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Ferrari boss: Only thing I ask is for a competitive car...
12 January 2012
Ferrari president Luca di Montezemolo has said his only requirement this season is for the Scuderia to produce a competitive car.
The Prancing Horse endured a dismal season in 2011, only taking one victory, when Fernando Alonso triumphed at the British Grand Prix in July. Other than that though, the squad was outperformed by both Red Bull and McLaren pretty much everywhere. The priority this season then is to challenge for the title again, as they did in 2010, when Alonso came close to taking the drivers' crown, only to be denied in heartbreaking fashion at the season finale in Abu Dhabi, when he was pipped by Sebastian Vettel.
“The only thing I ask [for 2012] is to have a competitive car, that's all,” said Montezemolo at the Scuderia's annual Wrooom
event on the slopes of Madonna di Campiglio in the Italian Dolomites. “We have brought in some new blood to the team, but always with a dynamic evolution of the organisation in mind, without it being a revolution, as indeed we have done several times before in the twenty years of my presidency.
“We have done it because we did not want to pay too high a cost for being isolated, we here in Italy, compared to the bulk of the world of F1, a sport in which the vast majority of teams is based in England.
“Once in a while, this applies to any company, not just those in F1, as it is worth while allowing a bit of fresh air in, with an injection of a new mentality and culture, strengthening areas in which we have the greatest need to increase our levels of competence.”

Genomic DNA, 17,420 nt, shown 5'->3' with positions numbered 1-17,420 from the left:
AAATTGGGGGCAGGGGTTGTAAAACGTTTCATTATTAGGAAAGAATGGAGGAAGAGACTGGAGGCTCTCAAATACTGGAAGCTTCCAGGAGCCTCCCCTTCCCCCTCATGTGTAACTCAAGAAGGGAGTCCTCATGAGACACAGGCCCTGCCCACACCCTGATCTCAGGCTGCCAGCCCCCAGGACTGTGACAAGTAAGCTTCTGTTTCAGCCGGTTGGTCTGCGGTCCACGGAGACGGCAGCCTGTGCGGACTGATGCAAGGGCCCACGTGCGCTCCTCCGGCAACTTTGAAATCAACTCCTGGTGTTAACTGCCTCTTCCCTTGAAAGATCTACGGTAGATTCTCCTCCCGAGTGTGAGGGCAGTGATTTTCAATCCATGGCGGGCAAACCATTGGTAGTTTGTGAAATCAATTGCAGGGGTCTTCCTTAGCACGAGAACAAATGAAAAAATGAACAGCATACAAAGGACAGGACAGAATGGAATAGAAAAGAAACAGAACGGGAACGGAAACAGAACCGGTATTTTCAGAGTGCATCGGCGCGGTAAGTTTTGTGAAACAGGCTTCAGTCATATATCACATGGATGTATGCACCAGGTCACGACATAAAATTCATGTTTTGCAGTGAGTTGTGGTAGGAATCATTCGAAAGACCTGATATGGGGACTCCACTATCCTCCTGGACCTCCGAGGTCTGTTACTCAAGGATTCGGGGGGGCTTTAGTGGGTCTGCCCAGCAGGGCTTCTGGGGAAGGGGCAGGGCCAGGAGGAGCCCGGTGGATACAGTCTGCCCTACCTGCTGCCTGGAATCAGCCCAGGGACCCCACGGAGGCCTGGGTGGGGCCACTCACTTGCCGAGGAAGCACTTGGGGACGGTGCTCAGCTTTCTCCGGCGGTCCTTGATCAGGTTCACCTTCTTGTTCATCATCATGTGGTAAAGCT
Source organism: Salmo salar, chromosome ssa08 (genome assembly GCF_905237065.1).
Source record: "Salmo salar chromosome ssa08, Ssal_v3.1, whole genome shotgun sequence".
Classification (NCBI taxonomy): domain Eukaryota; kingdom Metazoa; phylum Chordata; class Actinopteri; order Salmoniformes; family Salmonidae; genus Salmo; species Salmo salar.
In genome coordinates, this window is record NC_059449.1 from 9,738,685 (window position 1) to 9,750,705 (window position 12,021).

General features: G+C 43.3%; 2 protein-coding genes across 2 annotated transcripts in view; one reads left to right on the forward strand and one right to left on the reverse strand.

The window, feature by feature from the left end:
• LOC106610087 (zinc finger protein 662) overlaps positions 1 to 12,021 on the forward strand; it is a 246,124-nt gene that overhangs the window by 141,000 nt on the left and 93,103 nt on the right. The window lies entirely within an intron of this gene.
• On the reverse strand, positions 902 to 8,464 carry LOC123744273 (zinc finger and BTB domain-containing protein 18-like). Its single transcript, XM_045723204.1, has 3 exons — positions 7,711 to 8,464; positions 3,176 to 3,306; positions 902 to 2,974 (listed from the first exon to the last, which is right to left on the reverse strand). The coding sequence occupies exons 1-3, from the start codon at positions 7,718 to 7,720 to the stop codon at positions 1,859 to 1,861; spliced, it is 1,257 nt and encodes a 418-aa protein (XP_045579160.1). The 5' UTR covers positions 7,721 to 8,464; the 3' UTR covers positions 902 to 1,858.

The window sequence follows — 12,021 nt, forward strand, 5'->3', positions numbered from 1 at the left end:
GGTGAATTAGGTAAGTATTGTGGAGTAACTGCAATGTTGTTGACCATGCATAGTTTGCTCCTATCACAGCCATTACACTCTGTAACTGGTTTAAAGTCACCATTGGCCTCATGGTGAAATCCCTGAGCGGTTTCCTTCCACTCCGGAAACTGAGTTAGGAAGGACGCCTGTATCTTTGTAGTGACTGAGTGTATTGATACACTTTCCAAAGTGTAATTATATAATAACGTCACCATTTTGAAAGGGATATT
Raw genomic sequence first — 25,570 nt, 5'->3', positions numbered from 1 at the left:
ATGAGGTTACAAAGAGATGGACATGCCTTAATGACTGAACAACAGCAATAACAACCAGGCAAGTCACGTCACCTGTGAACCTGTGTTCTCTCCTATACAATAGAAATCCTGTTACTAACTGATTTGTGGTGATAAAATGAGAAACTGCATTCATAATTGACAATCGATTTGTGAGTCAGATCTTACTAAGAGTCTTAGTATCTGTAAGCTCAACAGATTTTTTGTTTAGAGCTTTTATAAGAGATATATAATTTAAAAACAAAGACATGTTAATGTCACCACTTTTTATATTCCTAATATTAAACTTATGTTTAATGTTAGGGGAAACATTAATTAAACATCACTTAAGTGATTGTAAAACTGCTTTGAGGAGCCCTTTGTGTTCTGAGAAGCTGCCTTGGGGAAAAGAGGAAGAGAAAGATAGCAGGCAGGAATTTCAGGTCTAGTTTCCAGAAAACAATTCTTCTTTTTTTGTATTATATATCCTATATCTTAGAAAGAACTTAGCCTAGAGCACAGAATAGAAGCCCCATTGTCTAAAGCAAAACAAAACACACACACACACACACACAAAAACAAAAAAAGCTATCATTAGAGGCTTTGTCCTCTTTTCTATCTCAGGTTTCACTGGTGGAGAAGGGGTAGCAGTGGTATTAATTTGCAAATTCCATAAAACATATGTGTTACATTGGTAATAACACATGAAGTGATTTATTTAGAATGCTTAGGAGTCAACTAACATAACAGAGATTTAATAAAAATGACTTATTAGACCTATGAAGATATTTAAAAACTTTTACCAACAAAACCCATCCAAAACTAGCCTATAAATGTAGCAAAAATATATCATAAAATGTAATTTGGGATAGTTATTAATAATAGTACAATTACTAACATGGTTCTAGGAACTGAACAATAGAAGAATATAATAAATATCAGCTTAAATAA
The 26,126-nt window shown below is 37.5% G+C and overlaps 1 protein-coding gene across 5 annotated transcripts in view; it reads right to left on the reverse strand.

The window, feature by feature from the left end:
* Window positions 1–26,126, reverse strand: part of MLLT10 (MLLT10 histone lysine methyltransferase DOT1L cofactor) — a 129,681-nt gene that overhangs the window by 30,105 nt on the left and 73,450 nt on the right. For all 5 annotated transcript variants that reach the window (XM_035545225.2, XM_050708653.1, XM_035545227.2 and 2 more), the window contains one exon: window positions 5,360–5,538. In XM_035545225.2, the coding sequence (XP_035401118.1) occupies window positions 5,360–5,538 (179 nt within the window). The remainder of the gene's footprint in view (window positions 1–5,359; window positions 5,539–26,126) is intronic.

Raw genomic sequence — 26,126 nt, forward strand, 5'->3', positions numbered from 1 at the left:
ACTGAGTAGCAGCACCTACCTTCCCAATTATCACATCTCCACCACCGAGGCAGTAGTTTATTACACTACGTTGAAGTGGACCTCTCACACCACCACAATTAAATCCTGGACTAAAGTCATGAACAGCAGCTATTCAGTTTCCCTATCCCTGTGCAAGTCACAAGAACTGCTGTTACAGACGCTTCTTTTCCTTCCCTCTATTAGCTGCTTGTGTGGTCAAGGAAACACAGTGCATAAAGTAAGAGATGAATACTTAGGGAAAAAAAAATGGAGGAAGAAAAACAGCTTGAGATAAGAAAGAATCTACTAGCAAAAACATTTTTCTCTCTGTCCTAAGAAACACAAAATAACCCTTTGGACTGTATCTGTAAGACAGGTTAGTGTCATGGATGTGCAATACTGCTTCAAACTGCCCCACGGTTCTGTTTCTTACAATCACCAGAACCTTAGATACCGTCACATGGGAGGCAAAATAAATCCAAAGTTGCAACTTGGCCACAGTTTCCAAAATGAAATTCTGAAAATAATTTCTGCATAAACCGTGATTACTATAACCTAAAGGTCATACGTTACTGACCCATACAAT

Meanwhile, Montezemolo, reiterated that he felt it was right for Ferrari to quit FOTA, the Formula One Teams Association.
“I think that as in life, there are moments in which one gets on well with others and times when one feels a need for change,” he continued. “We wish to continue playing our part in F1 in a constructive manner, looking to the future of this sport which is still fantastic and part of our life.
“I refer, for example, to technology, to the need to reach out to a younger audience, to the need to maintain close links between racing and the manufacture of road-going cars, to young drivers and the need to give them the opportunity, through testing, to show their potential.
“Without wishing to cause any upsets, I think Ferrari has the right, thanks to its history, to have its say in an autonomous fashion, on the future of this sport,” he summed-up.